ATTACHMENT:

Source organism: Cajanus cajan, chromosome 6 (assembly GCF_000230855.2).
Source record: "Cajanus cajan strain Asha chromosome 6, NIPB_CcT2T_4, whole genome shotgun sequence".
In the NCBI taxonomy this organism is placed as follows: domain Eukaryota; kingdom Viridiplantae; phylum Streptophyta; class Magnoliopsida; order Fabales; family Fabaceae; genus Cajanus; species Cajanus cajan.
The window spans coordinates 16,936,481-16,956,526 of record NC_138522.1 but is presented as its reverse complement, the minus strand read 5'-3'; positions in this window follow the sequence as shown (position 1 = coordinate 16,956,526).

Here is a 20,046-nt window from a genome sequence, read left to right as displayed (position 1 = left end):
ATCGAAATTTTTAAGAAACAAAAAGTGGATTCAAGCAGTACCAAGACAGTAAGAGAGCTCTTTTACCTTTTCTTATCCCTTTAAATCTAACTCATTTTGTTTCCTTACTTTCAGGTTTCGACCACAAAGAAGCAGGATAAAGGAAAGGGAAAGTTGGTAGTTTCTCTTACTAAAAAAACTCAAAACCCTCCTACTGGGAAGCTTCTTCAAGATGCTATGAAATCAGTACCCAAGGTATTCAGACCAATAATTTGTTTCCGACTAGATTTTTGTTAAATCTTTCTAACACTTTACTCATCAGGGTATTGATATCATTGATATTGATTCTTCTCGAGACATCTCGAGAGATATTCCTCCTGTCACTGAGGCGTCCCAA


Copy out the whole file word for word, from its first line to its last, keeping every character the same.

Source organism: Cajanus cajan, chromosome 6 (assembly GCF_000230855.2).
Source record: "Cajanus cajan strain Asha chromosome 6, NIPB_CcT2T_4, whole genome shotgun sequence".
In the NCBI taxonomy this organism is placed as follows: domain Eukaryota; kingdom Viridiplantae; phylum Streptophyta; class Magnoliopsida; order Fabales; family Fabaceae; genus Cajanus; species Cajanus cajan.
The window spans coordinates 16,936,481-16,956,526 of record NC_138522.1 but is presented as its reverse complement, the minus strand read 5'-3'; positions in this window follow the sequence as shown (position 1 = coordinate 16,956,526).

Here is a 20,046-nt window from a genome sequence, read left to right as displayed (position 1 = left end):
ATCGAAATTTTTAAGAAACAAAAAGTGGATTCAAGCAGTACCAAGACAGTAAGAGAGCTCTTTTACCTTTTCTTATCCCTTTAAATCTAACTCATTTTGTTTCCTTACTTTCAGGTTTCGACCACAAAGAAGCAGGATAAAGGAAAGGGAAAGTTGGTAGTTTCTCTTACTAAAAAAACTCAAAACCCTCCTACTGGGAAGCTTCTTCAAGATGCTATGAAATCAGTACCCAAGGTATTCAGACCAATAATTTGTTTCCGACTAGATTTTTGTTAAATCTTTCTAACACTTTACTCATCAGGGTATTGATATCATTGATATTGATTCTTCTCGAGACATCTCGAGAGATATTCCTCCTGTCACTGAGGCGTCCCAA